As she lay there, numb with shock, Arunima recalled the night she was thrown out of that moving train. Her only crime had been to put up resistance to a group of miscreants who were trying to steal a chain she was wearing. Unluckily, at the same time, a train was coming from the other side. She slammed straight into it and fell onto the tracks. The train ran over her legs. For seven hours that night, she lay on the tracks, crying for help. Nobody came to her rescue. Late in the night, a few rats were enticed by the inviting smell of her fresh blood. And they happily nibbled away at the open wounds on her legs. Physically, she couldn’t move an inch. But her mind was fully conscious and she could feel each and every moment of that living hell. In the morning, when the villagers shifted her to the local hospital in Rae Bareilly, the doctors had to amputate her leg without anesthesia (which was unavailable due to shortage). The fact that she was a national level volleyball player brought her media attention. The government took notice and shifted her to the AIIMS trauma centre. A few months later, as she lay recovering on a hospital bed, she read a newspaper report with the following headline: Arunima jumped out of a moving train as she did not have a valid ticket. The earth slid from beneath her feet. She couldn’t believe her eyes. Here she was, fighting life and death, and there, newspapers were having a field day,making up all sorts of nonsense about her. Her family members refuted the allegations. The story died down. However, a few days later another story appeared, claiming that she had attempted suicide. This unprovoked humiliation was too much for Arunima. That very moment, while she lay immobile on her hospital bed, she decided, that one day she was going to show everyone who she really was. Today was the time of these motor mouths. But her time was going to come. And then, she would show them the stuff she was made of. That was the day when Arunima made mountaineering her passion. Her mission. And her obsession.

Without any oxygen supply, death was impending. Yet, a strange feeling was nagging her. If God had given her the strength to survive those seven excruciating hours on the railway tracks, then surely he would not let her die in such an ordinary manner. Didn’t he save her so that she could create history?

And then, something unexpected happened. It was almost as if her thoughts had been heard by the almighty. She saw a climber huffing and puffing towards her. As he reached within earshot, the Sherpa urgently enquired.

“Do you have an extra oxygen cylinder to spare?”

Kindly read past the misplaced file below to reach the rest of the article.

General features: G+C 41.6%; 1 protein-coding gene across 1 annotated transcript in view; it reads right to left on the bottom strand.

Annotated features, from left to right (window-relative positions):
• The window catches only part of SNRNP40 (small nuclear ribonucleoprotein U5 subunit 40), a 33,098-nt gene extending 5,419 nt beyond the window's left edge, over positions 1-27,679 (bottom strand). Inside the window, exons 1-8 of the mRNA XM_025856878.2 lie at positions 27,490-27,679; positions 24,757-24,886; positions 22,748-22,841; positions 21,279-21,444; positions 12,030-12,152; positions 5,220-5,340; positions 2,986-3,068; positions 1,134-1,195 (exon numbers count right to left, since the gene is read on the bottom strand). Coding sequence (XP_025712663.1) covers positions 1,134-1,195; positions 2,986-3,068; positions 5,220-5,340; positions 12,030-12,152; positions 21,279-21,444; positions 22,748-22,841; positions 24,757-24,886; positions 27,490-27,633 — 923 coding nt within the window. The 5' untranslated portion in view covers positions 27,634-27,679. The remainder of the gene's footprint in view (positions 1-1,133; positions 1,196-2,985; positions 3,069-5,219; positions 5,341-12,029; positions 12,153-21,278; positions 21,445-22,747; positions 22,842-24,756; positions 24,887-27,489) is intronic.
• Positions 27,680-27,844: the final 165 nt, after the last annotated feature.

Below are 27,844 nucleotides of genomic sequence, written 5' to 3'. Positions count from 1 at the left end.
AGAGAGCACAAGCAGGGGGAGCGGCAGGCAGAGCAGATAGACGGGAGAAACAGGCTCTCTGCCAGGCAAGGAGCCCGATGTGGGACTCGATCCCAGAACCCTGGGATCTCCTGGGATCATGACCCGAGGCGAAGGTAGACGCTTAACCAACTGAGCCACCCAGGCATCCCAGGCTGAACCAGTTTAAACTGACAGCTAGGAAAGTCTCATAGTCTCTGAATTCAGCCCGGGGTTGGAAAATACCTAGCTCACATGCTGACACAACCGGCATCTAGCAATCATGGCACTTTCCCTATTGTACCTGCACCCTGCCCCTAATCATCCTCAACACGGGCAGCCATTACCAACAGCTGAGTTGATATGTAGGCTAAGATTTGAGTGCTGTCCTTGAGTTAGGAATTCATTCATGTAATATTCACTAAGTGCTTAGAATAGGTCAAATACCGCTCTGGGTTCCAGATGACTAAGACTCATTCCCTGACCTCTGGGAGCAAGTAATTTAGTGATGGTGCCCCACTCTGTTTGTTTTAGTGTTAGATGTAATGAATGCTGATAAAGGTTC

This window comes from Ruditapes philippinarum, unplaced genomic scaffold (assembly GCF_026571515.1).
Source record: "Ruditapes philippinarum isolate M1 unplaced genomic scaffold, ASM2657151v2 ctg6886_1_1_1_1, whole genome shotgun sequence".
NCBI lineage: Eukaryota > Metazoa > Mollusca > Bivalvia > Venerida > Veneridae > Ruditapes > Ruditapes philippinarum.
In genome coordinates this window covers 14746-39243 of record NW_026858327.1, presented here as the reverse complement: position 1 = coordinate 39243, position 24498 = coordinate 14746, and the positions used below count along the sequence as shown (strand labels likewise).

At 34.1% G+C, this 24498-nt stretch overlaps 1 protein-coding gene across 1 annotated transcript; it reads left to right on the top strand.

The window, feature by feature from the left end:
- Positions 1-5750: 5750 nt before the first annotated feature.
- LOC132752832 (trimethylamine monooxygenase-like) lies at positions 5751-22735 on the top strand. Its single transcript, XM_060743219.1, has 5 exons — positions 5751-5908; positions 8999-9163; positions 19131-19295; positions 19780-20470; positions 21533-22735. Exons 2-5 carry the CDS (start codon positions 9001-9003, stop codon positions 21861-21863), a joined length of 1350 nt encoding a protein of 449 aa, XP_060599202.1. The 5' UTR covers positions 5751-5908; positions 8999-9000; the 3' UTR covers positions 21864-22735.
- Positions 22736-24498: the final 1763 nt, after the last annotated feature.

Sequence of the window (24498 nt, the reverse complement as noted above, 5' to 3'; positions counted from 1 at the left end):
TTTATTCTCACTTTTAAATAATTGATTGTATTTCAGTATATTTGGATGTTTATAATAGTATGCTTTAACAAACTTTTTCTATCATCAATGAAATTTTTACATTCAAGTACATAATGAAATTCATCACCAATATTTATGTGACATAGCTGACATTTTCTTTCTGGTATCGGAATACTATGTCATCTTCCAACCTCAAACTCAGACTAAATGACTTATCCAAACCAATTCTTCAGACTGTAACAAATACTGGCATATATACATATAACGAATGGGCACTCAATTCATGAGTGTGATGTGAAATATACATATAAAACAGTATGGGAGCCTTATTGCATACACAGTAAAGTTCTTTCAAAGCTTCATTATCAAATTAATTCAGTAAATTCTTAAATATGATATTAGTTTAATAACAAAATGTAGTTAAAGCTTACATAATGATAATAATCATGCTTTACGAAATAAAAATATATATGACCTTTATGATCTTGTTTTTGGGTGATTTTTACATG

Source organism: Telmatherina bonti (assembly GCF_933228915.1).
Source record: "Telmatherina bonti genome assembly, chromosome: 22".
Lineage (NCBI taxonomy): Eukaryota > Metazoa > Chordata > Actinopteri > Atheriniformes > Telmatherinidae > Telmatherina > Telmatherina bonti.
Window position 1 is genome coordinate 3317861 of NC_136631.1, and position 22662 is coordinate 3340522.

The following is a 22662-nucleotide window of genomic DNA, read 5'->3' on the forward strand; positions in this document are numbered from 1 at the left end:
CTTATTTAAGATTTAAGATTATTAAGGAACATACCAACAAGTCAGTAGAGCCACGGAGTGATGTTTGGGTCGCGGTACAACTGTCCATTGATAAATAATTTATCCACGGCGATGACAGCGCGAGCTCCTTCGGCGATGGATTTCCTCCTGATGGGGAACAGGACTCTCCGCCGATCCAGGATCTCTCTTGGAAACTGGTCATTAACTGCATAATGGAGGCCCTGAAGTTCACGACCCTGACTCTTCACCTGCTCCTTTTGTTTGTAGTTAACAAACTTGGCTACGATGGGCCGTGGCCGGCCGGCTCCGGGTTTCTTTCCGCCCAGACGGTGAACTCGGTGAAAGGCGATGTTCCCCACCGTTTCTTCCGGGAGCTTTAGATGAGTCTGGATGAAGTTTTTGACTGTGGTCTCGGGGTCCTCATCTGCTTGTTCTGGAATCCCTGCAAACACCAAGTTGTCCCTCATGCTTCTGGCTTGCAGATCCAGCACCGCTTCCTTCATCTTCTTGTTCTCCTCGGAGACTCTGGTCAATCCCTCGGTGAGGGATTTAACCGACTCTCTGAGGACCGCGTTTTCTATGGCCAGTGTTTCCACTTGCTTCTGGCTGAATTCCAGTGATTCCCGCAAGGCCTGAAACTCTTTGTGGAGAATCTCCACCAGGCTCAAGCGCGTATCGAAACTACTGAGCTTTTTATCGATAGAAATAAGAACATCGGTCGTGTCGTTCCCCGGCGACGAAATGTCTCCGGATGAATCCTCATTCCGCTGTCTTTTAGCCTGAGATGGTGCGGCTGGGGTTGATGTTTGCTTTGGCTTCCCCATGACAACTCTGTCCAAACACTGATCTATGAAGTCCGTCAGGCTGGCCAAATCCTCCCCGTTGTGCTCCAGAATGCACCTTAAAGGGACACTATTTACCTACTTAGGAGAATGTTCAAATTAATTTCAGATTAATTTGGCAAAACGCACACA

“Arunima, you are so lucky.”

She could hear full throated laughter inside her head. The only reason she had reached this far was because of her complete disregard for luck and kismat.

She took the spare oxygen cylinder. With the help of the Sherpa, she placed the oxygen cylinder in her backpack. As she inhaled the fresh oxygen, her entire body felt rejuvenated. Filled with confidence, she began her descent once again.

But her troubles were not over yet. Barely a few minutes after she had started to descend, her prosthetic came off. Simultaneously, she noticed that blood had started oozing out of fingers. Her hand had turned red. The outside temperature was close to -60 degree Celsius. Frostbite was common among mountaineers climbing in such conditions. If her hand turned black, then it would also have to be chopped off. Out of fear and desperation, tears welled up in her eyes.

The Sherpa reassured her. “The only way we are going to be saved is if you keep descending.”

Arunima nodded and wiped the tears from her eyes. Crying was not going to get her anywhere. Holding the prosthetic, she dragged herself down for some distance using a rope. Beneath a rock, she took shelter, fixed her prosthetic and began the descent with new found vigour. Mustering every ounce of strength she had, she made her way down.

The descent to camp 4 that usually takes around seventeen hours took her close to twenty eight hours. Finally, as she reached camp 4 and unzipped the tent, her team members gave her a look of pure, unadulterated shock. Each of them had only one thing to say.

“We thought you were not going to come back.”

She smiled. How couldn’t she. She owed it so many people. She owed it to those who considered women to be less capable than men. She owed it to those, who believed that the physically disabled were less capable than normal humans. She owed it to those who thought that middle class people shouldn’t dream too big. Yes, she owed it to every single one of them.

The inspiration for this article comes from this amazing INKtalk given by Arunima Sinha, a former national level volleyball player, whose left leg had to be amputated after she was thrown out of a moving train in April, 2011. In May, 2013, she became the first female amputee (and the first Indian amputee) to climb Mount Everest. If you wish to learn more about her inspirational journey, I would urge you to watch the aforementioned talk given by her.